“I have some more questions for you,
    and I want straight answers.
“Do you presume to tell me what I’m doing wrong?
    Are you calling me a sinner so you can be a saint?
Do you have an arm like my arm?
    Can you shout in thunder the way I can?
Go ahead, show your stuff.
    Let’s see what you’re made of, what you can do.
Unleash your outrage.
    Target the arrogant and lay them flat.
Target the arrogant and bring them to their knees.
    Stop the wicked in their tracks—make mincemeat of them!
Dig a mass grave and dump them in it—
    faceless corpses in an unmarked grave.
I’ll gladly step aside and hand things over to you—
    you can surely save yourself with no help from me!
“Look at the land beast, Behemoth. I created him as well as you.
    Grazing on grass, docile as a cow—
Just look at the strength of his back,
    the powerful muscles of his belly.
His tail sways like a cedar in the wind;
    his huge legs are like beech trees.
His skeleton is made of steel,
    every bone in his body hard as steel.
Most magnificent of all my creatures,
    but I still lead him around like a lamb!
The grass-covered hills serve him meals,
    while field mice frolic in his shadow.
He takes afternoon naps under shade trees,
    cools himself in the reedy swamps,
Lazily cool in the leafy shadows
    as the breeze moves through the willows.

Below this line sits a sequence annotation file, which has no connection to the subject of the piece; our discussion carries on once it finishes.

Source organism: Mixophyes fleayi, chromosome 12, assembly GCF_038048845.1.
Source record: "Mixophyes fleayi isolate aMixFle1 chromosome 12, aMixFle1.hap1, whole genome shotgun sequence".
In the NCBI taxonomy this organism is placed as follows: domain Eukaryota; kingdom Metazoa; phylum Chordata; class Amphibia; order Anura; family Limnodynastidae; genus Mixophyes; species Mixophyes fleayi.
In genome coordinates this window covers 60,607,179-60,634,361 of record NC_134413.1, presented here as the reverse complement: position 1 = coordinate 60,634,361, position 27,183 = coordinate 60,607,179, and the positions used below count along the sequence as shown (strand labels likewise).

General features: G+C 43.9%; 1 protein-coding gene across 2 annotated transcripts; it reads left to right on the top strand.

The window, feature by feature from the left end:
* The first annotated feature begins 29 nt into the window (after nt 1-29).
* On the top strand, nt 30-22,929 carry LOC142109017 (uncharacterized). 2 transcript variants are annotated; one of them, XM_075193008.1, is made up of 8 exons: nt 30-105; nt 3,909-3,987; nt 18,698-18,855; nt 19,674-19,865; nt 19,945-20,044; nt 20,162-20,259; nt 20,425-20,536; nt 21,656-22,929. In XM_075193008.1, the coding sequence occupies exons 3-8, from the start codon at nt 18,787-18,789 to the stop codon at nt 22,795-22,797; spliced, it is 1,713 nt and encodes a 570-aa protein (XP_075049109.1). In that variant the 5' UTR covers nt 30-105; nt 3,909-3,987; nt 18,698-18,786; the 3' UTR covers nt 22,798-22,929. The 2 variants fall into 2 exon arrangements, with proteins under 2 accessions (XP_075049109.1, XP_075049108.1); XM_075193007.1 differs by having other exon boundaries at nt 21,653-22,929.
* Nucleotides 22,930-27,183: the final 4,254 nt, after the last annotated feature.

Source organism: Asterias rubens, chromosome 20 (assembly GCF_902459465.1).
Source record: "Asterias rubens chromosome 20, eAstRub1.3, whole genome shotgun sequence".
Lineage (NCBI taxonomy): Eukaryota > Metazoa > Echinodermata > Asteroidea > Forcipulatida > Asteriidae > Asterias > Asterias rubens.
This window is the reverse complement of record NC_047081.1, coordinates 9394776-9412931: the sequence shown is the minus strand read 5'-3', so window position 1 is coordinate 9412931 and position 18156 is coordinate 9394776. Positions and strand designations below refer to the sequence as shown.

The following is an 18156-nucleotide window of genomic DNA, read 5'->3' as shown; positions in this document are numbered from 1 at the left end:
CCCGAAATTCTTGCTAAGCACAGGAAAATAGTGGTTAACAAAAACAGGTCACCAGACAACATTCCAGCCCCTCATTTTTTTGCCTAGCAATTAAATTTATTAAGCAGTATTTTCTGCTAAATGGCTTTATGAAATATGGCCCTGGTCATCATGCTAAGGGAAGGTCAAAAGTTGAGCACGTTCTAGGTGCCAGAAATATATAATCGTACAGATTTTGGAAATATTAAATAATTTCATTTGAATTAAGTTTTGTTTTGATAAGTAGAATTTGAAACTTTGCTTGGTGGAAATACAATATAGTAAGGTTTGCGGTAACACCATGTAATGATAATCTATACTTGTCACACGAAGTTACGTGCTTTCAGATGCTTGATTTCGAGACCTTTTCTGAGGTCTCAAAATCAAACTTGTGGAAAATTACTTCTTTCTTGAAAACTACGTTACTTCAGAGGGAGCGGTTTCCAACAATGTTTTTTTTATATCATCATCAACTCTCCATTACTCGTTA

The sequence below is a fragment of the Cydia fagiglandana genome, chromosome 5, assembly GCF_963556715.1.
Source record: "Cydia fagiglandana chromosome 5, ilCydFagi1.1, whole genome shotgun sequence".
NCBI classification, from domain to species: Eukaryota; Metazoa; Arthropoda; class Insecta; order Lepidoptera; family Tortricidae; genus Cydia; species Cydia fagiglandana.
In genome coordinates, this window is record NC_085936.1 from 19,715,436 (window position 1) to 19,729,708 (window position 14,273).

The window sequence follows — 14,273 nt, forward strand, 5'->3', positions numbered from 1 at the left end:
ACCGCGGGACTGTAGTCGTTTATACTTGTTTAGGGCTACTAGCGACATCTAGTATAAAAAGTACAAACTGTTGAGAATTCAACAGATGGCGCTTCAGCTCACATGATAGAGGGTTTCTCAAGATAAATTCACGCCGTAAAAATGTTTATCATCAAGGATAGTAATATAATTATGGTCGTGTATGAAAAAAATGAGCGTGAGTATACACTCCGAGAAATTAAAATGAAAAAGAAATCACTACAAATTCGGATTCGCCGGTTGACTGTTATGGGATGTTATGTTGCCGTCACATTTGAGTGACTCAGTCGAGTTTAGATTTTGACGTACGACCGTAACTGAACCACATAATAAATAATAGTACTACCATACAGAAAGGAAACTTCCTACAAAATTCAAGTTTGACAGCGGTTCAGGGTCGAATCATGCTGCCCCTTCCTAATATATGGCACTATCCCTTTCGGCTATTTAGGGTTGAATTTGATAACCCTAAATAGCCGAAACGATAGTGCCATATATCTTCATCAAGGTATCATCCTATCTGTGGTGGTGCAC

And when the river rages he doesn’t budge,
    stolid and unperturbed even when the Jordan goes wild.
But you’d never want him for a pet—
    you’d never be able to housebreak him!”
“Or can you pull in the sea beast, Leviathan, with a fly rod
    and stuff him in your creel?
Can you lasso him with a rope,
    or snag him with an anchor?
Will he beg you over and over for mercy,
    or flatter you with flowery speech?
Will he apply for a job with you
    to run errands and serve you the rest of your life?
Will you play with him as if he were a pet goldfish?
    Will you make him the mascot of the neighborhood children?
Will you put him on display in the market
    and have shoppers haggle over the price?
Could you shoot him full of arrows like a pin cushion,
    or drive harpoons into his huge head?
If you so much as lay a hand on him,
    you won’t live to tell the story.
What hope would you have with such a creature?
    Why, one look at him would do you in!
If you can’t hold your own against his glowering visage,
    how, then, do you expect to stand up to me?
Who could confront me and get by with it?
    I’m in charge of all this—I run this universe!
“But I’ve more to say about Leviathan, the sea beast,
    his enormous bulk, his beautiful shape.
Who would even dream of piercing that tough skin
    or putting those jaws into bit and bridle?
And who would dare knock at the door of his mouth
    filled with row upon row of fierce teeth?
His pride is invincible;
    nothing can make a dent in that pride.
Nothing can get through that proud skin—
    impervious to weapons and weather,
The thickest and toughest of hides,
“He snorts and the world lights up with fire,
    he blinks and the dawn breaks.
Comets pour out of his mouth,
    fireworks arc and branch.
Smoke erupts from his nostrils
    like steam from a boiling pot.
He blows and fires blaze;
    flames of fire stream from his mouth.